A concise, detailed, step by step resource for all writers. 

— Jamie West, editor coordinator, Pelican Book Group

Zoe’s writing blog has always intrigued me. As a high school English teacher, I can attest that her tips on good grammar and her hints for excellent sentence and paragraph structure are spot on. But as an author, I also appreciate her ever-present advice that excellent skills are not enough: you must tell a good story, too. This book clearly shows how to do it all.

—Tanya Hanson, “Writing the Trails to Tenderness,” author of Christmas Lights, Outlaw Heart, Hearts Crossing Ranch anthology, and coming in 2019, Tainted Lady, Heart of Hope, and Angel Heart. www.tanyahanson.com

McCarthy crafted an amazing self-help book that will strengthen any writer, whether new or seasoned, with guidance and self-evaluation tools.

–Erin Unger, author of Practicing Murder, releasing in 2019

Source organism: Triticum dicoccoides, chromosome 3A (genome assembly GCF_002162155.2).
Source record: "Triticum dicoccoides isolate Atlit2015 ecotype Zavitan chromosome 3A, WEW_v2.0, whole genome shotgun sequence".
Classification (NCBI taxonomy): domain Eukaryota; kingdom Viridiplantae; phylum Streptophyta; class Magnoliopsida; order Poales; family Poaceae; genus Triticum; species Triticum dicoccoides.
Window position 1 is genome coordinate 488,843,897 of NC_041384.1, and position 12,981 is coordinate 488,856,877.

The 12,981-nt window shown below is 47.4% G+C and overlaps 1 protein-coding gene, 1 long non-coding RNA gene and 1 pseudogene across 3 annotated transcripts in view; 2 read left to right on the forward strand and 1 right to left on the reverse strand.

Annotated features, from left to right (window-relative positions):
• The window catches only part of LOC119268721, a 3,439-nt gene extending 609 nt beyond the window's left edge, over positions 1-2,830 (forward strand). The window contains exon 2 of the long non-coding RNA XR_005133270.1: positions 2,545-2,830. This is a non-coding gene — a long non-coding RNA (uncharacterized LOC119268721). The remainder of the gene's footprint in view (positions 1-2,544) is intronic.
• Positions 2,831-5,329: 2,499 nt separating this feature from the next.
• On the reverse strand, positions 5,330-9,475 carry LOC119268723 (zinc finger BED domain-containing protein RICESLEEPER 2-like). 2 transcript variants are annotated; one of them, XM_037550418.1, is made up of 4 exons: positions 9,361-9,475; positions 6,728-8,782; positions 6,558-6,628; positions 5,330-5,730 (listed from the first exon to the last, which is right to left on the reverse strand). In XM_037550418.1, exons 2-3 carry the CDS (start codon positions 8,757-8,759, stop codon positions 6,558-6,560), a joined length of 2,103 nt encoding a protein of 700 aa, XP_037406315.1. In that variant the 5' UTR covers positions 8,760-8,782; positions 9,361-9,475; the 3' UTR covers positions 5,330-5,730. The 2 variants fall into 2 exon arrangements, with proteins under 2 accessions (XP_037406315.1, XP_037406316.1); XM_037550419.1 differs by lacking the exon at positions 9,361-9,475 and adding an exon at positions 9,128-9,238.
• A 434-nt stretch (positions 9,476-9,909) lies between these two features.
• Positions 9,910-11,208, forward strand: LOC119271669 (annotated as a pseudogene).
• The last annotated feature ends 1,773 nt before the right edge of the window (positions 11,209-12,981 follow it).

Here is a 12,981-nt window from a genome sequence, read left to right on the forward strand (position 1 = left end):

8 thoughts on “Questions to Ask Your Beta Readers to Help Them Help You

  1. Marcia

    So timely. Thank you. Can’t wait to pursue a manuscript to ask helpful questions.

     
     
    1. With your experience, Marcia, I think you’ll be a great beta reader.

       
       
  2. Great questions, Zoe!
    Good luck and God’s blessings
    PamT

     
     
    1. Thanks for stopping by, Pam. I know you’re a busy lady.

       
       
  3. Wow, Zoe, a friend and I were talking about this just the other day. You have provided a wealth of information! Thank you so much!

     
     
    1. You are welcome, Patti. I’m glad you found the information helpful.

       
       
  4. John

    Perfect timing for me to see this blog. I am going to be a beta reader for the first time this month.

     
     
    1. I’m glad the post will be helpful to you, John.